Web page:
But Lulu has the last word.

"You may not win, but you must try.

Sometimes you'll lose, but there's no need to cry.

Win or lose, one thing that's true--
No matter what, I love you!

Helpful Bear-Bear is clearly the Leader of the Forest, in Lysa TerKuerst's tribute to sportsmanship, Win or Lose, I Love You! (Lulu and Her Tutu) (Thomas Nelson, 2015), which makes well the point that bad winners and poor losers spoil the fun for everyone, and peacemakers can be winners in the game of life. TerKuerst's rivalrous characters ring true, and artist Jana Christy's delightful little watercolor illustrations tell the story all on their own. Win some, lose some, it's how you play the game!

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Monday, October 26, 2015

Can-Do Gumshoe: Shark Detective by Jessica Olien

SHARK LIVED ALONE IN A HOTEL ROOM IN THE CITY.

HE LOVED WATCHING DETECTIVE SHOWS.

AT NIGHT HE DREAMED THAT HE WAS A DETECTIVE.

And then lonely Shark spots a poster advertising a reward for finding a lost cat.

HE KNEW WHAT HE HAD TO DO...
HE WOULD BECOME... SHARK DETECTIVE!

In trench coat and deerstalker, with magnifying glass in hand, Shark sets out to investigate. He researches in the library and practices Tai Chi in private. With a copy of the lost kitty poster in hand, he sets out to question potential witnesses in the neighborhood. He has a little problem getting witnesses to open up to him:

"SHARK!

DON'T EAT ME!" THEY SCREAM.

SHARK WAS BEGINNING TO THINK THAT HE WASN'T CUT OUT TO BE A DETECTIVE.

But as the defective would-be detective heads home to his hotel, he gets a break in the case. Down a dark alley he hears a sad "Meow!" It's the missing cat! And when he tells the wandering kitty that he is a detective on his case, the kitty (conveniently named Watson) is overjoyed for help with the mystery of his missing mouse.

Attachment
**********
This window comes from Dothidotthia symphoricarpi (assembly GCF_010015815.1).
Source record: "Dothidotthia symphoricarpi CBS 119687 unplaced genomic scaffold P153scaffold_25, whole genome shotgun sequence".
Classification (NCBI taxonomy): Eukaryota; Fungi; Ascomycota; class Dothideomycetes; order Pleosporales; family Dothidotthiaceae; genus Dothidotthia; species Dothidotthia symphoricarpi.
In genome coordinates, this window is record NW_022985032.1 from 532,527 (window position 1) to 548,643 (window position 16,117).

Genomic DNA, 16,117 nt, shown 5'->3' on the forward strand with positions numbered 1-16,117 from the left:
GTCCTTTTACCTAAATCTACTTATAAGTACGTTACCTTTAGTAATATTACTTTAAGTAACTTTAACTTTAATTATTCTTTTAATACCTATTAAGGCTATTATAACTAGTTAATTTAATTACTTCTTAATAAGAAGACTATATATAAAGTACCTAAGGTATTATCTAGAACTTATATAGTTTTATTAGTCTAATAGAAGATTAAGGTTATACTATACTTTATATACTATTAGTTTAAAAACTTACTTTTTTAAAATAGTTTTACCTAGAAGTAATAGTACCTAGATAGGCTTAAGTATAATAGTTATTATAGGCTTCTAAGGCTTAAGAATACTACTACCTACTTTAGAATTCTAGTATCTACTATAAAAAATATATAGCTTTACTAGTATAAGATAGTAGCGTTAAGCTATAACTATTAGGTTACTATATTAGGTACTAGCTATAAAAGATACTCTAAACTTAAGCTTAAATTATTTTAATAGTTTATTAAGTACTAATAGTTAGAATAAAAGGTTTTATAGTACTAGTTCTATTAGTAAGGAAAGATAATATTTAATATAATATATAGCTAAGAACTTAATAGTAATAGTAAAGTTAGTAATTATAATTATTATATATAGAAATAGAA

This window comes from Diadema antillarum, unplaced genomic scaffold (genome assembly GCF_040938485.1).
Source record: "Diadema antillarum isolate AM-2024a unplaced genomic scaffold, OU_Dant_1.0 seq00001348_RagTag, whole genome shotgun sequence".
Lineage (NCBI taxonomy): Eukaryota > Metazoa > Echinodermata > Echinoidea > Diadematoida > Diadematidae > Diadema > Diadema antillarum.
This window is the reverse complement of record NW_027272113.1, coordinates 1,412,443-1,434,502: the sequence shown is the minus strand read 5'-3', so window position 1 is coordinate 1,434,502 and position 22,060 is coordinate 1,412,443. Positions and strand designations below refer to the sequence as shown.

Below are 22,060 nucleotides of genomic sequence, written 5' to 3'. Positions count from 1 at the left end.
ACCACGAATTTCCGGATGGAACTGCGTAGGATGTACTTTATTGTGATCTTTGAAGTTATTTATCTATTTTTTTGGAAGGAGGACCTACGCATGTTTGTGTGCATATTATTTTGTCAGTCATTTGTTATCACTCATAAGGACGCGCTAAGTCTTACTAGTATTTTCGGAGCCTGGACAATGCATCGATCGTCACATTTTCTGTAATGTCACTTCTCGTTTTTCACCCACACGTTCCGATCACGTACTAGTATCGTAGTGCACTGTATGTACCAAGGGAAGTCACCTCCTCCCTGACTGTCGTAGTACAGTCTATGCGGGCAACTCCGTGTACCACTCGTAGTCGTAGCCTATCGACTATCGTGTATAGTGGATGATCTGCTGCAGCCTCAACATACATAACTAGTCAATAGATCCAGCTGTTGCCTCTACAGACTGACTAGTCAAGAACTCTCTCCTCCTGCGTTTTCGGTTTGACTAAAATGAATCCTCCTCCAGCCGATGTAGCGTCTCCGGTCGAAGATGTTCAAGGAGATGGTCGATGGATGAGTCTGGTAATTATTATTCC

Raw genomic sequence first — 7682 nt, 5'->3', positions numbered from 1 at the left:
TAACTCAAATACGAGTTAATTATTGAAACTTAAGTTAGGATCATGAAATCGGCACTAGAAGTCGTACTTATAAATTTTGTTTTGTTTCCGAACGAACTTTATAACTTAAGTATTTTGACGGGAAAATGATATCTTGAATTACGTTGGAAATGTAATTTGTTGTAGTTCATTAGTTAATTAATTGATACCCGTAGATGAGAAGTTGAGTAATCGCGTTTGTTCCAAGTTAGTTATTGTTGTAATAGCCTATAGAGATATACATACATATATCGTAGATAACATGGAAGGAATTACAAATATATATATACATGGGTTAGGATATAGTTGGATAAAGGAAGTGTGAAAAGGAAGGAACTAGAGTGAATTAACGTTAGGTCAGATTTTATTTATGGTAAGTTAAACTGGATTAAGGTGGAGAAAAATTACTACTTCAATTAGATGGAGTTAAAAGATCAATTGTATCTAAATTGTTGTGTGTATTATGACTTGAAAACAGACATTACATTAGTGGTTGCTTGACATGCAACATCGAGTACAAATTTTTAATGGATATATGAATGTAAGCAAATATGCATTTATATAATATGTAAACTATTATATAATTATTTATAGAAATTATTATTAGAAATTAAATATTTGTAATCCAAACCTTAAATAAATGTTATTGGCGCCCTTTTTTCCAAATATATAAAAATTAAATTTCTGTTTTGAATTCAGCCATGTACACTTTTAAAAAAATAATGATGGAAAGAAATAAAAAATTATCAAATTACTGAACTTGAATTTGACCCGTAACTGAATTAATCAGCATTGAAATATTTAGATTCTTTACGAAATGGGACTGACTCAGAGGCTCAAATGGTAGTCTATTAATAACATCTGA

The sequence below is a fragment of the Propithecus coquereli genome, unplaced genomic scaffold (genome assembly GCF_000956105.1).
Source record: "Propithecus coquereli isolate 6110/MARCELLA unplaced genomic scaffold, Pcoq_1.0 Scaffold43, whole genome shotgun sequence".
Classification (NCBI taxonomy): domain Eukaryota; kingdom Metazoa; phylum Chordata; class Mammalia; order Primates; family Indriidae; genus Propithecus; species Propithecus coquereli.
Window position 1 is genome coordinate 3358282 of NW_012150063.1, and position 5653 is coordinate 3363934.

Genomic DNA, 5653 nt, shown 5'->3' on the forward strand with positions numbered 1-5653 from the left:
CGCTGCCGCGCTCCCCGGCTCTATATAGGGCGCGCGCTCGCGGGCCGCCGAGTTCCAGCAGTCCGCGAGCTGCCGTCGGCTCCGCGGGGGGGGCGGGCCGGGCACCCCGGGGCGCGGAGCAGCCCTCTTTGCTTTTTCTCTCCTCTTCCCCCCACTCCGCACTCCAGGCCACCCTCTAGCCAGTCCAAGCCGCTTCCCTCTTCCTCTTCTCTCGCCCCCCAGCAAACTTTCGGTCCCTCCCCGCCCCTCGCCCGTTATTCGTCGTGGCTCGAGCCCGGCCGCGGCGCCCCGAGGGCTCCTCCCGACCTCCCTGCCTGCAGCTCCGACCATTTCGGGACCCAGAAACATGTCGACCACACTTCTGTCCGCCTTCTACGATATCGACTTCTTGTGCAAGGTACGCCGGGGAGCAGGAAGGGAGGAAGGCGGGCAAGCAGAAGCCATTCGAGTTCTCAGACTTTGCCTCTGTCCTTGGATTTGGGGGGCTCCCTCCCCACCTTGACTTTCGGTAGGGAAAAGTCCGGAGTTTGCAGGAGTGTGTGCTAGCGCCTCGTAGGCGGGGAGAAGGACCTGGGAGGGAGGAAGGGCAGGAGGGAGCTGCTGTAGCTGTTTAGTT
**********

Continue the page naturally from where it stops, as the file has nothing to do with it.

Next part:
"A DETECTIVE! THAT'S WHAT I NEED.

If a shark in a Sherlock deerstalker isn't goofy, I don't know what is. Jessica Olien's just-published Shark Detective! (Balzer and Bray, 2015) has this unlikely gumshoe searching the urban cityscape for a lost kitty cat (with mouse toy) in a classic movie-trope-filled take on finding a missing cat, a sidekick, and career all in Shark's first case. There's a satisfying solution to the story, but the real fun is in cartoonist Olien's choice illustrations of lonely guy Shark scarfing chips and watching endless film noir detective flicks in his fleabag hotel, Investigator Shark attempting to question, um, reluctant witnesses, and Sherlock Shark and Watson hanging out their shingle, sleuths together.

CAT AND SHARK--DETECTIVES

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Sunday, October 25, 2015

Invader Persuader! Mind Your Monsters! by Catherine Bailey


WALLY ENJOYED A QUIET, NORMAL LIFE...

UNTIL ONE DAY MONSTERS INVADED HIS SMALL TOWN AND MADE A MESS OF EVERYTHING.

The invading monsters eschew etiquette!

The zombies lose their heads as they nosh on the lampposts. The vampires vanquish the screaming kids from the park.